In 2019 investigators from the Animal Welfare Foundation (AWF), Animals’ Angels, and Tierschutzbund Zurich (TSB) documented conditions at three Bouvry-owned feedlots, one in Montana, and two in Alberta.  The Code of Practice for the Care and Handling of Equines requires that horses in feedlots receive adequate shelter, veterinary and hoof care – but these are clearly lacking in the Bouvry feedlots, where horses are lame and unable to rise from recumbent positions. A recent Access to Information request by the Canadian Horse Defence Coalition revealed that the CFIA has routinely documented filthy and empty water troughs at Bouvry’s slaughter plant in holding areas.

    Canada’s horse meat industry is in a deplorable state in which human health may be at risk due to poor traceability and horses suffer from CFIA documented inadequacies at feedlots and slaughter establishments.  For more information, please visit: .


    2 See:  Statistics Canada, Canadian International Merchandise Trade Data Base



    5 See:  Global News: 16×9 investigation: Canada’s horse slaughter industry under fire

    6 Ibid.

    Why do they slaughter horses in Canada?
    Horses are slaughtered in Canada primarily to provide horse meat to European and Asian countries. Horses are brought to slaughter in every possible condition—old, young, sick, healthy, injured, and even pregnant. more
    What was Canada called before Canada?
    the North-Western Territory Prior to 1870, it was known as the North-Western Territory. The name has always been a description of the location of the territory. more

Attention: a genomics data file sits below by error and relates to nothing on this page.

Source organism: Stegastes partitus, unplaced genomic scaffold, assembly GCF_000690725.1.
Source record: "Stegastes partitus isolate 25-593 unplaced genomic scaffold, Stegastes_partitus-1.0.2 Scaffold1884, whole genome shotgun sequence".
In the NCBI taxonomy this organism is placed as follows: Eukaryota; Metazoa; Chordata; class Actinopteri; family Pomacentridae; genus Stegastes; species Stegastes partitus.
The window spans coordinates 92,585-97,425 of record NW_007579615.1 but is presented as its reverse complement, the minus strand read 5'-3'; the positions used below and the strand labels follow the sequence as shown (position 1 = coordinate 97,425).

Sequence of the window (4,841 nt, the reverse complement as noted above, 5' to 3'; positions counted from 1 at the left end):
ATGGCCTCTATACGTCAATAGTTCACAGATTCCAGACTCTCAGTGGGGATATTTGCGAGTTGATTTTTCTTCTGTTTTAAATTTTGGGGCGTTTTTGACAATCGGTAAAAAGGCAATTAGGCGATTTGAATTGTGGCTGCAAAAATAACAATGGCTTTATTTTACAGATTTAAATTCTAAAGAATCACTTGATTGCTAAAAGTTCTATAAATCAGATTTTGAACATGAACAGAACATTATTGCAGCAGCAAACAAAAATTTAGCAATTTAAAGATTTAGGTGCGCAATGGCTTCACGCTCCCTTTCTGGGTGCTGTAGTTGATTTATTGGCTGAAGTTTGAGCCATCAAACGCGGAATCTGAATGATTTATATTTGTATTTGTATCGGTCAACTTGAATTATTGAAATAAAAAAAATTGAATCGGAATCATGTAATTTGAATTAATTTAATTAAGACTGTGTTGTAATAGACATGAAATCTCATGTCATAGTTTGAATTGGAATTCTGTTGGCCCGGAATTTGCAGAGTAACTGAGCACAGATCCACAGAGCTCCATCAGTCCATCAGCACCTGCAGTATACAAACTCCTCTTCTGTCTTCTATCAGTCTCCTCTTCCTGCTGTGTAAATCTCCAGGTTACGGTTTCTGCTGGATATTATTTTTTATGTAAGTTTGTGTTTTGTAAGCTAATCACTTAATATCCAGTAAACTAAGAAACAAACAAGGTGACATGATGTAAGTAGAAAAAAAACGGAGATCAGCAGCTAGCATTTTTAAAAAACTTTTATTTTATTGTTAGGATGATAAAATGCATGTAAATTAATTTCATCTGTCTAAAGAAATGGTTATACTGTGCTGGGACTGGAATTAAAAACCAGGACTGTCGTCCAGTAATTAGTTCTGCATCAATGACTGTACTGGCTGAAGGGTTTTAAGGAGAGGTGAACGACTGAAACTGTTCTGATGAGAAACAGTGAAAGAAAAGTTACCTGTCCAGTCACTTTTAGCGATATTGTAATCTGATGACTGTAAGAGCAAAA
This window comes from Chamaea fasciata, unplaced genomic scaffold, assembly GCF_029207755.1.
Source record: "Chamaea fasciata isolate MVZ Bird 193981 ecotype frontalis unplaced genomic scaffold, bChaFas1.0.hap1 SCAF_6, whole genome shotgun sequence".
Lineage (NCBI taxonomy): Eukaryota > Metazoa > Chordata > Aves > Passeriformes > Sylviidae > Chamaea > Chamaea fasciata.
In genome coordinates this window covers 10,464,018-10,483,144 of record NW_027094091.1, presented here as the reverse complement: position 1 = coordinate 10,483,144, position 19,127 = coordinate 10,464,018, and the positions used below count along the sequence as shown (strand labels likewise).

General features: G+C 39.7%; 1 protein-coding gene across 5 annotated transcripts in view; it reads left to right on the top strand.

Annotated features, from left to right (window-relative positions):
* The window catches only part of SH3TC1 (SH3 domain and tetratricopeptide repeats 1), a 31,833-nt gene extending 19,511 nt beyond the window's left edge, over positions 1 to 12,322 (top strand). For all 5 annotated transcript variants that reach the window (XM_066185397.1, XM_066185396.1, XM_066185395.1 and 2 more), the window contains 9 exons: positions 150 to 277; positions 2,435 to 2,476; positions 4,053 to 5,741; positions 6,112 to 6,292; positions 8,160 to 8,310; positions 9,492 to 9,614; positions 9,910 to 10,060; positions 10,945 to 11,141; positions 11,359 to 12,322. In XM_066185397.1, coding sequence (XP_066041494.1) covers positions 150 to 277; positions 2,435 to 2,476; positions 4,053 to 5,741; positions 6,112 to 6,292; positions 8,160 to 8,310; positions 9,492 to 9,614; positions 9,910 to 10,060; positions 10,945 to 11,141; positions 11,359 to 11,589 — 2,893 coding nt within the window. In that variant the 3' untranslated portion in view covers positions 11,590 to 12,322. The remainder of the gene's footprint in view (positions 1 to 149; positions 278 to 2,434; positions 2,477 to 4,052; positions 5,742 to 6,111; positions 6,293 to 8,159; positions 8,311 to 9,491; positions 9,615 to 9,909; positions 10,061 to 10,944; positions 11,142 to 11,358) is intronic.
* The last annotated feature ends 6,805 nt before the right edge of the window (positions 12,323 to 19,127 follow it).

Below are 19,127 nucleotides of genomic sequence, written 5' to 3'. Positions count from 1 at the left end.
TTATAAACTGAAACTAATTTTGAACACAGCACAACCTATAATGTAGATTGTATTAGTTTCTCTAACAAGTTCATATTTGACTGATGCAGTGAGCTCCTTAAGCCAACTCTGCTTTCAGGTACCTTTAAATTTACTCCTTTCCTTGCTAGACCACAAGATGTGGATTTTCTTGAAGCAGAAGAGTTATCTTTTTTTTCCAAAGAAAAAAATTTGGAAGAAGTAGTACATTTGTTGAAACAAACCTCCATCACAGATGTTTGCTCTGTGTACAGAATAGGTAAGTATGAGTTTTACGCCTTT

Who owned Canada?
    Great Britain began acquiring territory in what is now Canada in the 1600s. In 1867, four British colonies (Quebec, Nova Scotia, Ontario, & New Brunswick) joined together as the "Dominion of Canada" and became a self-governing state within the British Empire. more
    Does Canada slaughter horses for meat?
    Text: CALGARY -- Canada - and in particular Alberta - is one of the world's biggest suppliers of horses for meat. More than 25,000 are slaughtered annually. more
    Who Owes Canada?
    China still owes Canada $371 million in loans it incurred decades ago, and is not expected to repay them in full until 2045. more
    Does slaughter hurt?
    The slaughter process has two stages: Stunning, when performed correctly, causes an animal to lose consciousness, so the animal can't feel pain. The law states that, with few exceptions, all animals must be stunned before 'sticking' (neck cutting) is carried out. more
    Is Canada overpopulated?
    Canada's net migration rate is 6.375 per 1,000 people, the eighth-highest in the world. Unlike many other countries, Canada is “underpopulated” and celebrates a growing population. more
    Why does Canada allow seal slaughter?
    Seals are killed primarily for their fur, which is used to produce fashion garments and other items. There is a small market for seal oil (both for industrial purposes and for human consumption) and seal penises have been sold in Asian markets as an aphrodisiac. more
    Who found Canada?
    In 1604, the first European settlement north of Florida was established by French explorers Pierre de Monts and Samuel de Champlain, first on St. Croix Island (in present-day Maine), then at Port-Royal, in Acadia (present-day Nova Scotia). In 1608 Champlain built a fortress at what is now Québec City. more
    Is Canada corrupted?
    Transparency International's 2019 Corruption Perception Index ranks Canada as the 12th least corrupt nation out of 180 countries, a drop from 9th in 2016. more
    Does Canada slaughter horses for meat?
    Text: CALGARY -- Canada - and in particular Alberta - is one of the world's biggest suppliers of horses for meat. More than 25,000 are slaughtered annually. more